• CoreTelephony.framework

Click the “+” icon and begin typing the name of each library. Select each of the above frameworks as you see it appear in the list. If any of these libraries have already been added to the project don’t worry about it for the purposes of this tutorial.

Once you’ve finished adding the appropriate libraries, your project should look like this:

More libraries

Open main.m and add the following header import:

#import <PulseSDK/PulseSDK.h>

Next, add the following line directly before return UIApplicationMain() inside main:

[PulseSDK monitor:@"Your Pulse.io API key goes here"];

You’ll need to insert your own Pulse.io API key in this space; you can find it on the Pulse.io instructions page you saw earlier, or alternatively from your list of Pulse.io applications that’s displayed when you’re signed in.

Note: If you’ve used other third-party frameworks such as Google Analytics, Crashlytics or TestFlight, you might have expected Pulse.io to start up in you app delegate’s application:didFinishLaunchingWithOptions:. Pulse.io hooks directly into various classes using deep Objective-C runtime tools. Therefore you need to initialize the SDK very early in your app’s startup, before even UIKit has started up any part of your UI.

That’s all you need to get started!

Generating Initial Test Data

Make sure you aren’t running in a 64-bit environment, such as the 64-bit simulator, iPhone 5S or iPad Air. Otherwise you’ll see a message warning you that Pulse.io doesn’t yet run in 64-bit environments. For now, select a different target for building your app.

Build and run your app and watch it for a while as it runs. Notice that it doesn’t do much yet. In fact, the observant reader will notice there appears to be an error logged to the console. More on that shortly.

The app, when working, searches Flickr for some interesting images with a default search tag of “beer” around your location and places pins on the map as photos are found. The app then calculates the route between these places and draws it on the map. Finally, the app fetches thumbnails and large images using the image’s Flickr URL and the instant tour is ready for use.

Head back to the Pulse.io page that you landed on after creating the app (you kept it open like I said, right?!); the message at the bottom of the page will eventually update to let you know the app has successfully contacted Pulse.io.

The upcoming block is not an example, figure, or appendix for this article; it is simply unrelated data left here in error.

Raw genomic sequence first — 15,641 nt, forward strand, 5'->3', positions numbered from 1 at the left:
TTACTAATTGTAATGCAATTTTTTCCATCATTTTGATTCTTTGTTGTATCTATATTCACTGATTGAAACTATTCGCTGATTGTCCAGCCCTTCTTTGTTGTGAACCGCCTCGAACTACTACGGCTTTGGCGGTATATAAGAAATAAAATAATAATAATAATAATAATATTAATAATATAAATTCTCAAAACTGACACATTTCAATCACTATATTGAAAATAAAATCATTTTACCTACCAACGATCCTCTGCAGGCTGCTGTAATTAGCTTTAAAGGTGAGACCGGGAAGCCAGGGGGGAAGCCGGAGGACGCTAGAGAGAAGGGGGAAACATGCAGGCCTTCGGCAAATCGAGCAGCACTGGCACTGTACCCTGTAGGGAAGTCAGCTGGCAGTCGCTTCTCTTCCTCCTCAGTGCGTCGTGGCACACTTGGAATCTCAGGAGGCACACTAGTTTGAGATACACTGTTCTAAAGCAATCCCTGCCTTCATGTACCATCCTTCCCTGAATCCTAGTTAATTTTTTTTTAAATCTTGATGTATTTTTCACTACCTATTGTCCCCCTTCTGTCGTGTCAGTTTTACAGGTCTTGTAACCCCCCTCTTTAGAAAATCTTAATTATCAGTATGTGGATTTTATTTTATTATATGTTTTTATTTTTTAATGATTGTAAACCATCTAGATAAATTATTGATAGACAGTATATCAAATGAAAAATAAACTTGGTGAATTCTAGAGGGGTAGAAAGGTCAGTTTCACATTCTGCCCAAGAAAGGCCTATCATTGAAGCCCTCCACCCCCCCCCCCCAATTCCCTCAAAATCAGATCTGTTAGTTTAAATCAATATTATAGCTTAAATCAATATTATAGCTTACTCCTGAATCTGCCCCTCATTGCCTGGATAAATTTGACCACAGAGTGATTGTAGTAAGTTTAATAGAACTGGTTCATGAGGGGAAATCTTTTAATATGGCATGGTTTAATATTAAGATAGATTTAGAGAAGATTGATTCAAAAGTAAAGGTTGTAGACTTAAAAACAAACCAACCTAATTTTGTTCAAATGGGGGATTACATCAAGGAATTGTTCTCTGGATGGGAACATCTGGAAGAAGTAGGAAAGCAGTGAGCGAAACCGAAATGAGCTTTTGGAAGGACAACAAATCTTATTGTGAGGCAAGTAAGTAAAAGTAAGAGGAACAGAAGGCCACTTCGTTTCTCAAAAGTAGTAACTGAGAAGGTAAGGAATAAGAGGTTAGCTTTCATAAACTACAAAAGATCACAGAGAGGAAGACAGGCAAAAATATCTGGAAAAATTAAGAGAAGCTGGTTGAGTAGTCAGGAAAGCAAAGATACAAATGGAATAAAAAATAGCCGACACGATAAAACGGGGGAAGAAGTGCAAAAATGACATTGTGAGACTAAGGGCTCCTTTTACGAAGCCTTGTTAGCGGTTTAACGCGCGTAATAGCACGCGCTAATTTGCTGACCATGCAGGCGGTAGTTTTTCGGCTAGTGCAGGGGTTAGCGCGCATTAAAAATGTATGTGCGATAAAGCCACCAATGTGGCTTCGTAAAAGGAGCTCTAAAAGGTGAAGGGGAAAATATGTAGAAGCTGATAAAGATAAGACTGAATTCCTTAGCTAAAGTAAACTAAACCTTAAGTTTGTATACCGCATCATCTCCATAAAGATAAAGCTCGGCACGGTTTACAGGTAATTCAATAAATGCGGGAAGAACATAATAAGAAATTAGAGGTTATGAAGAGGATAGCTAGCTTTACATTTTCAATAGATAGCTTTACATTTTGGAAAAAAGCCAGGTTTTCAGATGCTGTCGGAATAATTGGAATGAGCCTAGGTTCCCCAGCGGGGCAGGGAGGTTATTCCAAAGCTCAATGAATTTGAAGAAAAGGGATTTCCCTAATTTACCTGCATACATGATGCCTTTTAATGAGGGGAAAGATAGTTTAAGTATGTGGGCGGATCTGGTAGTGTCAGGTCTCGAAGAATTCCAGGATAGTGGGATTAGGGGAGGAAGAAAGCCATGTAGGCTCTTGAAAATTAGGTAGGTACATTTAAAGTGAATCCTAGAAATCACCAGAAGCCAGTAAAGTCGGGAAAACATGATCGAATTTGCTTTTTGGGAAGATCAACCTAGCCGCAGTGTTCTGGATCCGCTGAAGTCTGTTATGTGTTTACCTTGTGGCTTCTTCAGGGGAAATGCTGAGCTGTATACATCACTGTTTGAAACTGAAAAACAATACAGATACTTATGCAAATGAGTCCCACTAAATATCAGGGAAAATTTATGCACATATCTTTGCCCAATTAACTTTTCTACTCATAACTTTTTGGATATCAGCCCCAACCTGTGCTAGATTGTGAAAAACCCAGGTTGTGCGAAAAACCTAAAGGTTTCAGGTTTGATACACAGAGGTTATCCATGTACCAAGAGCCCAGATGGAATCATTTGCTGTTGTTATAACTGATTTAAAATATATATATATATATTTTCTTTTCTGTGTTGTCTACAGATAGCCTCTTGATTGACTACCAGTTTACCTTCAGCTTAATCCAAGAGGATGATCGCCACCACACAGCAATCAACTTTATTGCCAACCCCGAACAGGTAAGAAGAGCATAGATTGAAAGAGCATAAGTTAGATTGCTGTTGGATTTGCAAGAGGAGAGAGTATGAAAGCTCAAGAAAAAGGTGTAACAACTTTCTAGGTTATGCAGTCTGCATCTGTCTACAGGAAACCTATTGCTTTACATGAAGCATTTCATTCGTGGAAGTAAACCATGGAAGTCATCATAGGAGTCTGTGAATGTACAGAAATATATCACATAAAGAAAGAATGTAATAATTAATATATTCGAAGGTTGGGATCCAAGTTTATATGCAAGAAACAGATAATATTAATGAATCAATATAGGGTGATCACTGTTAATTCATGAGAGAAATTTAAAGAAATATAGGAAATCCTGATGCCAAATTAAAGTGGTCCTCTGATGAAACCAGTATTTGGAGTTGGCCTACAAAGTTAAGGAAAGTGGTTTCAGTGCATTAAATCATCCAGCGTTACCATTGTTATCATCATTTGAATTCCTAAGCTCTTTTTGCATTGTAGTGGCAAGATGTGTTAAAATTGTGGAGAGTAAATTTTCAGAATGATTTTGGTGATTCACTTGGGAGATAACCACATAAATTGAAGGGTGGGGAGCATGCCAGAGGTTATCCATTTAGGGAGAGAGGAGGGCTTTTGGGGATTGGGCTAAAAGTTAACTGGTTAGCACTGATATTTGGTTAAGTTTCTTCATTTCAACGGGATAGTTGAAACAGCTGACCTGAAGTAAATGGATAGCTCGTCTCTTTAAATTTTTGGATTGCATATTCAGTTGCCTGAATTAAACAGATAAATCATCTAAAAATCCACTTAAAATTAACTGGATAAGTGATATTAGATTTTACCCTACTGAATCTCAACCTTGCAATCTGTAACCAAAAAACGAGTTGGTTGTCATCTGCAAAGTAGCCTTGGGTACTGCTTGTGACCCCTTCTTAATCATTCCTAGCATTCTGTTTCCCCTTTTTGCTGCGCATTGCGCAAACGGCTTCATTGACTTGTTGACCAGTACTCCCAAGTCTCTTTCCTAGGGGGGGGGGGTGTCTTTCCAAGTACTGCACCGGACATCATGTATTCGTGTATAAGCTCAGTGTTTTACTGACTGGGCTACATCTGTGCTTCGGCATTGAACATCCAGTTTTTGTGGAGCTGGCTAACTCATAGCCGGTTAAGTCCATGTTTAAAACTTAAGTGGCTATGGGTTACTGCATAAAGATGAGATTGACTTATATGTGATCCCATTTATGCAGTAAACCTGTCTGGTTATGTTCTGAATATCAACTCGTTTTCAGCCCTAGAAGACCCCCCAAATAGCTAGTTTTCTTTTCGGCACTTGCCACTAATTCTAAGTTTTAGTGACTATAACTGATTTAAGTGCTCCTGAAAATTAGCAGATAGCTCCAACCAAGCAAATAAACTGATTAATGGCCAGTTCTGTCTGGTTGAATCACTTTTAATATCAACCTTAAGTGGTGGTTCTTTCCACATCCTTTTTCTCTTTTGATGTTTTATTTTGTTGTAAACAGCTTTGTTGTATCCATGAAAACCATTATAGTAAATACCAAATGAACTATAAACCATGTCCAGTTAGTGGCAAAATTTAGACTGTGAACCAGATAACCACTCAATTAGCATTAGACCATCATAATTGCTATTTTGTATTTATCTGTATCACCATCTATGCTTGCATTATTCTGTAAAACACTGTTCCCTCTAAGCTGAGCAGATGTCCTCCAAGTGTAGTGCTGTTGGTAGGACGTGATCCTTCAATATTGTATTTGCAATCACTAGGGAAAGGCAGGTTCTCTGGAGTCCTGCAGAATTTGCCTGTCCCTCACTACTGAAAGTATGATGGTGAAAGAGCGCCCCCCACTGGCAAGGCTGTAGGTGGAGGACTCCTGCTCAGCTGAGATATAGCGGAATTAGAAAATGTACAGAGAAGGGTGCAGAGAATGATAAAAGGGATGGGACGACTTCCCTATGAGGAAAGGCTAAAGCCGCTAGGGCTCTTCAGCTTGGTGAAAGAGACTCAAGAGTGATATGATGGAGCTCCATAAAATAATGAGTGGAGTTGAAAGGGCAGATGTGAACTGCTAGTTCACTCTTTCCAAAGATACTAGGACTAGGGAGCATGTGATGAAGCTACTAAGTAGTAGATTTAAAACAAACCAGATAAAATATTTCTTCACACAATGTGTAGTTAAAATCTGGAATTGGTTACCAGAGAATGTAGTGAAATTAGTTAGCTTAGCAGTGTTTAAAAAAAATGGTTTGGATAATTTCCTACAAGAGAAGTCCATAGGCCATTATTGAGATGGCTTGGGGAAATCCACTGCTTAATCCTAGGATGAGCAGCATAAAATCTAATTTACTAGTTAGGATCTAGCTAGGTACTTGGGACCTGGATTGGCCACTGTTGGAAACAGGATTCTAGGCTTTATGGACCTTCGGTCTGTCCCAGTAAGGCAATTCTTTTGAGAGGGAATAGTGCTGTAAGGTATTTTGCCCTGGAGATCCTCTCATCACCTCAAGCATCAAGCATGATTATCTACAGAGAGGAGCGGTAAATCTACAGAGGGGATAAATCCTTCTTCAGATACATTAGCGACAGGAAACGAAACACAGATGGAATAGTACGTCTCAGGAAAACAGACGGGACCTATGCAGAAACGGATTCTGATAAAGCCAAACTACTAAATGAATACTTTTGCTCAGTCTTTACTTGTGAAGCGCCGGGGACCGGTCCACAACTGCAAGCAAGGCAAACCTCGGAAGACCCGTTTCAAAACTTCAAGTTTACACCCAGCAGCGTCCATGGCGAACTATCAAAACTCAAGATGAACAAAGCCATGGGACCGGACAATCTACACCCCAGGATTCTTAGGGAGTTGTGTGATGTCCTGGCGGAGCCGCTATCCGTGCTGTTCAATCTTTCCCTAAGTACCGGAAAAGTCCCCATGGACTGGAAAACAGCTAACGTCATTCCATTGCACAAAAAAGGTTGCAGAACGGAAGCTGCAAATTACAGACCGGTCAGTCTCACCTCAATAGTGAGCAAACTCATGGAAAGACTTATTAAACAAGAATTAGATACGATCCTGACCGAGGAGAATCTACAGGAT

Integration success

Excellent! You’re up and running and collecting data. As the message in the app states, it could take a little while for results to appear in the dashboard. While you’re waiting for that you can generate some interesting data by exploring images at other locations around the world.

If you haven’t discovered it yet, find the symbol in the Debugger control bar that looks just like the location symbol in iOS maps. Simply tap it and Xcode presents you with a list of simulated locations around the world; you can even use GPX files to create custom simulated locations.

Xcode locations

Change the simulated location a few times while the app is running; you’ll notice that no pictures of any interesting sights appear. Hmm, that’s curious.

It turns out that Flickr doesn’t like connections over regular http and wants everything to be https. The good news is that you’ve just logged a few network errors to analyze later! :]

Open FlickrServices.h and change the kFlickrBaseURL constant as shown below:

#define kFlickrBaseURL (@"https://api.flickr.com")

That should do it!

Build and run your app and set a simulated location in Xcode. Here’s an example of what you might see if you start near Apple headquarters in Cupertino:

Sights plotted

It’s likely that your app runs smoothly in the simulator on your nice, fast Mac. However, the story might be quite different on a slower device. Will your app create a memory-packed day for a tourist, or a memory-packed app for iOS to kill after too many allocations?

You have just a few more customizations to make before checking out the full story in your Pulse.io dashboard.

Adam Eberbach


Adam Eberbach